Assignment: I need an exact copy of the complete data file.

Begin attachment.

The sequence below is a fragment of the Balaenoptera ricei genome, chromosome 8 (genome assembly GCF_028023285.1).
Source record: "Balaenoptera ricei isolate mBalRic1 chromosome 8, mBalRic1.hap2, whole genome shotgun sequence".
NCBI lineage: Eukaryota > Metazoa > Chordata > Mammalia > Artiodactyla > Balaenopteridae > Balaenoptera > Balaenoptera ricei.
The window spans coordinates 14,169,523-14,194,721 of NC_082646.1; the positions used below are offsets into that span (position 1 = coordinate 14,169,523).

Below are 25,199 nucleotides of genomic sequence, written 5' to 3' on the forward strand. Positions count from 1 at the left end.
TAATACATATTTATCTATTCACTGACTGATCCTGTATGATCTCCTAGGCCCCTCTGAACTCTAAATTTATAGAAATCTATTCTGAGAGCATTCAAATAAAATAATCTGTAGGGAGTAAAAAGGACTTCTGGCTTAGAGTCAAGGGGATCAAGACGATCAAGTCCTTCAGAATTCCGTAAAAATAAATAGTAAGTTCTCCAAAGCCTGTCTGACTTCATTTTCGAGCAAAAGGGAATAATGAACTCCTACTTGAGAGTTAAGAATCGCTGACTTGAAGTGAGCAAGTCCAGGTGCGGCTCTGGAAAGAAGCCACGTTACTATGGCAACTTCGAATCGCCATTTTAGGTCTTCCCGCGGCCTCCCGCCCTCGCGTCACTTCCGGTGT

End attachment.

The sequence below is a fragment of the Balaenoptera ricei genome, chromosome 8 (genome assembly GCF_028023285.1).
Source record: "Balaenoptera ricei isolate mBalRic1 chromosome 8, mBalRic1.hap2, whole genome shotgun sequence".
NCBI lineage: Eukaryota > Metazoa > Chordata > Mammalia > Artiodactyla > Balaenopteridae > Balaenoptera > Balaenoptera ricei.
The window spans coordinates 14,169,523-14,194,721 of NC_082646.1; the positions used below are offsets into that span (position 1 = coordinate 14,169,523).

Below are 25,199 nucleotides of genomic sequence, written 5' to 3' on the forward strand. Positions count from 1 at the left end.
TAATACATATTTATCTATTCACTGACTGATCCTGTATGATCTCCTAGGCCCCTCTGAACTCTAAATTTATAGAAATCTATTCTGAGAGCATTCAAATAAAATAATCTGTAGGGAGTAAAAAGGACTTCTGGCTTAGAGTCAAGGGGATCAAGACGATCAAGTCCTTCAGAATTCCGTAAAAATAAATAGTAAGTTCTCCAAAGCCTGTCTGACTTCATTTTCGAGCAAAAGGGAATAATGAACTCCTACTTGAGAGTTAAGAATCGCTGACTTGAAGTGAGCAAGTCCAGGTGCGGCTCTGGAAAGAAGCCACGTTACTATGGCAACTTCGAATCGCCATTTTAGGTCTTCCCGCGGCCTCCCGCCCTCGCGTCACTTCCGGTGT